The memory of madeleines

9 May

On 24 August 2021 I wrote

It’s glorious weather here today. And I’m on holiday from work this week, so after a lazy start and a walk with the dogs I made some madeleines. Oh my good god they are delicious!

And this afternoon I pootled a bit, then had a coffee break on the Terrace and did a bit of stabbing.

I called Mum late afternoon and talked about flowers for a minute or two. That was fine.

Now might be the time to state that I have never read any Proust. And it seems likely that I probably never will if I’m honest (and I like being honest).

But I had a desire to understand about the whole madeleines Proust thing (which is no doubt impossible to fully understand if I resort to Wikipedia instead of actually going to the primary source). Anyway, I now know that in A la Recherche du Temps Perdu, or In Search of Lost Time if you want the English translation, the madeleines are used to demonstrate involuntary memory, and how it differs from the partial memory of voluntary memory.

Basically, when the character in the book tastes a madeleine dipped in tea it brings forth a forgotten memory of his aunt eating madeleines dipped in tea on a Sunday morning. And I guess a whole lot of other associated stuff with that memory.

I get this. I had this involuntary memory experience a couple of years when I saw Mum spooning the froth off the top of her cup of hot chocolate in a café. I realised I do this whenever I get a frothy drink. I also find myself sometimes involuntarily ordering a black coffee with a wee jug of cold milk on the side, because this is exactly what Dad used to order, and sometimes his words just come out before I have thought about the fact that I prefer a flat white. I wonder if Dad might have liked a flat white, if they had been more readily available in his lifetime?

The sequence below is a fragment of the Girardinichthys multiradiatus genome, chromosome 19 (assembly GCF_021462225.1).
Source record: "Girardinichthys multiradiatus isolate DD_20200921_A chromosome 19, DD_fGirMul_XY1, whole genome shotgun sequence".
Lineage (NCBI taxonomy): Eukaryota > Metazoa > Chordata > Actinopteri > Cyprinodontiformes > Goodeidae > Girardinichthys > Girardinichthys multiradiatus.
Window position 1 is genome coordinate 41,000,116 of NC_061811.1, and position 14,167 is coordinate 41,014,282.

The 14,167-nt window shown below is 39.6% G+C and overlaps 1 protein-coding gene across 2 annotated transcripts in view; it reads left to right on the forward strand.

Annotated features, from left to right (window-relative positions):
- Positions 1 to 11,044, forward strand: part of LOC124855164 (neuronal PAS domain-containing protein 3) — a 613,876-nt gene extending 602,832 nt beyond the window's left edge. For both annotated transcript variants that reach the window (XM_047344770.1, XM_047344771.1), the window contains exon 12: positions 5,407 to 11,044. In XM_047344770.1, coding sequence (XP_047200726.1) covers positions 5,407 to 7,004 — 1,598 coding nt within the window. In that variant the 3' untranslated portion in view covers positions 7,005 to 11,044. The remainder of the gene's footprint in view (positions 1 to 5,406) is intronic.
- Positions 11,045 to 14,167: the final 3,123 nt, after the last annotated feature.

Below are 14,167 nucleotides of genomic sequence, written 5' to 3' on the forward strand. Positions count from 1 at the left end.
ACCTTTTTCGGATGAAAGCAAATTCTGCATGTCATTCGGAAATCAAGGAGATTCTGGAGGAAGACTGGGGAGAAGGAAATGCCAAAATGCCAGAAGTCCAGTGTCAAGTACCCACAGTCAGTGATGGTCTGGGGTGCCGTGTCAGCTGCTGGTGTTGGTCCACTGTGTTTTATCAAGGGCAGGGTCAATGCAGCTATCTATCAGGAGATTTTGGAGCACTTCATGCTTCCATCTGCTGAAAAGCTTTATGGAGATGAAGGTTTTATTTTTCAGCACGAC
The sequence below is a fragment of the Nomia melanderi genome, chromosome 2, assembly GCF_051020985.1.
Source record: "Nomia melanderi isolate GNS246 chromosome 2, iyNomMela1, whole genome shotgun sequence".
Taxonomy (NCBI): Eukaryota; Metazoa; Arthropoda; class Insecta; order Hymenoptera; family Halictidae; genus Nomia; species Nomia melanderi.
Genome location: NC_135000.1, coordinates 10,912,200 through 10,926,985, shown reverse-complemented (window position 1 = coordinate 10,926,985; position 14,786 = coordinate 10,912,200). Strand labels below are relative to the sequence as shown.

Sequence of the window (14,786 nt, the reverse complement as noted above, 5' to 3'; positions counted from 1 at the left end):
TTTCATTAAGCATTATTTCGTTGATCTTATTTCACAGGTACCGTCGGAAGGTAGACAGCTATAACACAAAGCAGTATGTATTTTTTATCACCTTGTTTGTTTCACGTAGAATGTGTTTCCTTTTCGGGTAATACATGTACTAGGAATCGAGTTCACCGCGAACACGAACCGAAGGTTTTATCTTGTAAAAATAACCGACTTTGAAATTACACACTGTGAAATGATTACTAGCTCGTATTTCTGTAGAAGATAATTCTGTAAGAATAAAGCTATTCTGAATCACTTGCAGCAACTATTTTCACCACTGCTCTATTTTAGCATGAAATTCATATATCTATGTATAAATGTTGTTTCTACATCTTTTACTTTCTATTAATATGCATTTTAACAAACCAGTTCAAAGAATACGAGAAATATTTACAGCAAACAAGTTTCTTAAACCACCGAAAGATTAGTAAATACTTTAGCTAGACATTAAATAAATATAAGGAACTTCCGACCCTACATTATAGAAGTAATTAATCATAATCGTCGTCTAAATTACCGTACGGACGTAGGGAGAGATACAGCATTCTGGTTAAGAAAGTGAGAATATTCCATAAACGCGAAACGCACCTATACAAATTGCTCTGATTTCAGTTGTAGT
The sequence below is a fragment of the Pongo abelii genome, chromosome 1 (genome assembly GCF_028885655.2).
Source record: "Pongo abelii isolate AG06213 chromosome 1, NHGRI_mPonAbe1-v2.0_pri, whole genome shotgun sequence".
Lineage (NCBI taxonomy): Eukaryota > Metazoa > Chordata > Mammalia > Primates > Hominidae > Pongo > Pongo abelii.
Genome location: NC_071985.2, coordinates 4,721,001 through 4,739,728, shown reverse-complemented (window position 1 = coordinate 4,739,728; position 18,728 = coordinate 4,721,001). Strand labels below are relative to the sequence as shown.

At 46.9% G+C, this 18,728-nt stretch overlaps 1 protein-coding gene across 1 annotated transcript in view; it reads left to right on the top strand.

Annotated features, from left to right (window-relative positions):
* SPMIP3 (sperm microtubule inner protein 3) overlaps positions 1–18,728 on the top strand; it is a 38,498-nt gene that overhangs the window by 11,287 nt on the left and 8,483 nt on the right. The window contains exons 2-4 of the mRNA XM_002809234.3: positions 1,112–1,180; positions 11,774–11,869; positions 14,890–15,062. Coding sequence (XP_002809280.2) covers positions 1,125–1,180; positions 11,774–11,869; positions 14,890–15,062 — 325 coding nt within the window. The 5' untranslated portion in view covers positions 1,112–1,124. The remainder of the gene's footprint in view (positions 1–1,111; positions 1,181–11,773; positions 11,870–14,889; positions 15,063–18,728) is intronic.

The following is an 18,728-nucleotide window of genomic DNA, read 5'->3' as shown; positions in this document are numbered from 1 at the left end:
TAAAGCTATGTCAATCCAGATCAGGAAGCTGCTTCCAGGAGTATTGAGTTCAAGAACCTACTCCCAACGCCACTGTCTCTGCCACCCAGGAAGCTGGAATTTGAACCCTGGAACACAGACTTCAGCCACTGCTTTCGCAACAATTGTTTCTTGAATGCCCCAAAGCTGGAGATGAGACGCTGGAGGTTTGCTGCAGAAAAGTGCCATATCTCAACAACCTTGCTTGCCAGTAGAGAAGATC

Anyway, memories.

Memories of memories.

And shadows of memories, ghosts of memories.

I’m interested in what we remember, and what we lose. What we notice at the time, and what we hold in our memory banks so we can revisit them later. I hope I always remember the woodpecker that had breakfast at the birdfeeder just 2 feet from my desk this morning. Will it come back to me, unbidden, if I see a woodpecker again when I am old? Will I always remember that moment it first landed on the birdfeeder and I held my breath, lest I disturb it? And how when it had its fill, it flew back up to the telegraph pole and clung on, in classic woodpecker pose, but this time not so close, so I couldn’t see the detail of each and every feather.

Also, I do love the photograph (above) of the ghosts of madeleines, created by the dusting of icing sugar.


You might want to dip into other posts, or understand how we got to this point? This series of posts starts here, with Taking Smock of the Situation, an embroidery project I started after I realised Mum might have dementia. There I was, embroidering her old fisherman’s smock with symbols relating to her life; as her memories were being thrown around like so many pieces of jigsaw in a big box.

2 Responses to “The memory of madeleines”

  1. chiefmadapple May 12, 2023 at 3:09 pm #

    Gosh I just drew my dog in search of lost madeleines! Here’s to frothy drinks



  1. Taking Smock of the Situation | Shewolfinthevalley - May 11, 2023

    […] The memory of madeleines […]


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